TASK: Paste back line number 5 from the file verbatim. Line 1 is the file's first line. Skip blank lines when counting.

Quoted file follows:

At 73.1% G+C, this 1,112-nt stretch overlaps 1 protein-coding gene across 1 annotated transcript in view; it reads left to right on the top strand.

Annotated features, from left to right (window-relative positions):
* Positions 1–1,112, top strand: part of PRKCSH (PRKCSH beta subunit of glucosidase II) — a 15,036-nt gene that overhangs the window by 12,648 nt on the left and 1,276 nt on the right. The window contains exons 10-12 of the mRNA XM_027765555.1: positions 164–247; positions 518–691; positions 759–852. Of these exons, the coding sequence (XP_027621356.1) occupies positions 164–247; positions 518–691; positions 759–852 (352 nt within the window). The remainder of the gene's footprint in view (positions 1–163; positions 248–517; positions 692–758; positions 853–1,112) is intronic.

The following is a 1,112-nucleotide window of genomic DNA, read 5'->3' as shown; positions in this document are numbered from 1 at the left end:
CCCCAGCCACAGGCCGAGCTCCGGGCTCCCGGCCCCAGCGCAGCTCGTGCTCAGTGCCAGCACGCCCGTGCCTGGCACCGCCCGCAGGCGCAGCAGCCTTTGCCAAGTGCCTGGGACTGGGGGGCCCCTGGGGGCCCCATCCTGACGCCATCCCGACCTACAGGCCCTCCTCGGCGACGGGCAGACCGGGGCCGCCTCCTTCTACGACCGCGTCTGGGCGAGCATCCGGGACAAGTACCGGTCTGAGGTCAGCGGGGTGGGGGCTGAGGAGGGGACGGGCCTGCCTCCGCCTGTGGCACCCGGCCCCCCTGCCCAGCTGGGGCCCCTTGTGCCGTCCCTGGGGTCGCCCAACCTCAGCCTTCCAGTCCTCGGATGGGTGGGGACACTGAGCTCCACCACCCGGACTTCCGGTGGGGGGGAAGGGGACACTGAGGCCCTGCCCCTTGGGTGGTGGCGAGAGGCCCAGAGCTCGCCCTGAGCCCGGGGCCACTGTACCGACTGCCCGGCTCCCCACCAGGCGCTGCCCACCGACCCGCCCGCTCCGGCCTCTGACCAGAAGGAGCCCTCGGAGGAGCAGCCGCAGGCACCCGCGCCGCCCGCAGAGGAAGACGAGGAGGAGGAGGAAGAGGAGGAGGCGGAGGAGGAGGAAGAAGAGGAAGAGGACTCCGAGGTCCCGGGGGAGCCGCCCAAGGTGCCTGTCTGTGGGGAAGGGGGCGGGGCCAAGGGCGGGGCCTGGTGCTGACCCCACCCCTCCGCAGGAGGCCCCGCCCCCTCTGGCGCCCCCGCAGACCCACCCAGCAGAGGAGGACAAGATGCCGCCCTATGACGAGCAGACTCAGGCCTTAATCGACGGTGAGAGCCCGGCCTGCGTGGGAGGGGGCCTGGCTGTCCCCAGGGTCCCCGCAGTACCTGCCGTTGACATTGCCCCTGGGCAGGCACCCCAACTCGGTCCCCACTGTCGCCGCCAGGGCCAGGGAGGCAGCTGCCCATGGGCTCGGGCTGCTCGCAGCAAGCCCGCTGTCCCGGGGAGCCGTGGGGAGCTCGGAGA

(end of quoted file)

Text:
CCCCAGCCACAGGCCGAGCTCCGGGCTCCCGGCCCCAGCGCAGCTCGTGCTCAGTGCCAGCACGCCCGTGCCTGGCACCGCCCGCAGGCGCAGCAGCCTTTGCCAAGTGCCTGGGACTGGGGGGCCCCTGGGGGCCCCATCCTGACGCCATCCCGACCTACAGGCCCTCCTCGGCGACGGGCAGACCGGGGCCGCCTCCTTCTACGACCGCGTCTGGGCGAGCATCCGGGACAAGTACCGGTCTGAGGTCAGCGGGGTGGGGGCTGAGGAGGGGACGGGCCTGCCTCCGCCTGTGGCACCCGGCCCCCCTGCCCAGCTGGGGCCCCTTGTGCCGTCCCTGGGGTCGCCCAACCTCAGCCTTCCAGTCCTCGGATGGGTGGGGACACTGAGCTCCACCACCCGGACTTCCGGTGGGGGGGAAGGGGACACTGAGGCCCTGCCCCTTGGGTGGTGGCGAGAGGCCCAGAGCTCGCCCTGAGCCCGGGGCCACTGTACCGACTGCCCGGCTCCCCACCAGGCGCTGCCCACCGACCCGCCCGCTCCGGCCTCTGACCAGAAGGAGCCCTCGGAGGAGCAGCCGCAGGCACCCGCGCCGCCCGCAGAGGAAGACGAGGAGGAGGAGGAAGAGGAGGAGGCGGAGGAGGAGGAAGAAGAGGAAGAGGACTCCGAGGTCCCGGGGGAGCCGCCCAAGGTGCCTGTCTGTGGGGAAGGGGGCGGGGCCAAGGGCGGGGCCTGGTGCTGACCCCACCCCTCCGCAGGAGGCCCCGCCCCCTCTGGCGCCCCCGCAGACCCACCCAGCAGAGGAGGACAAGATGCCGCCCTATGACGAGCAGACTCAGGCCTTAATCGACGGTGAGAGCCCGGCCTGCGTGGGAGGGGGCCTGGCTGTCCCCAGGGTCCCCGCAGTACCTGCCGTTGACATTGCCCCTGGGCAGGCACCCCAACTCGGTCCCCACTGTCGCCGCCAGGGCCAGGGAGGCAGCTGCCCATGGGCTCGGGCTGCTCGCAGCAAGCCCGCTGTCCCGGGGAGCCGTGGGGAGCTCGGAGA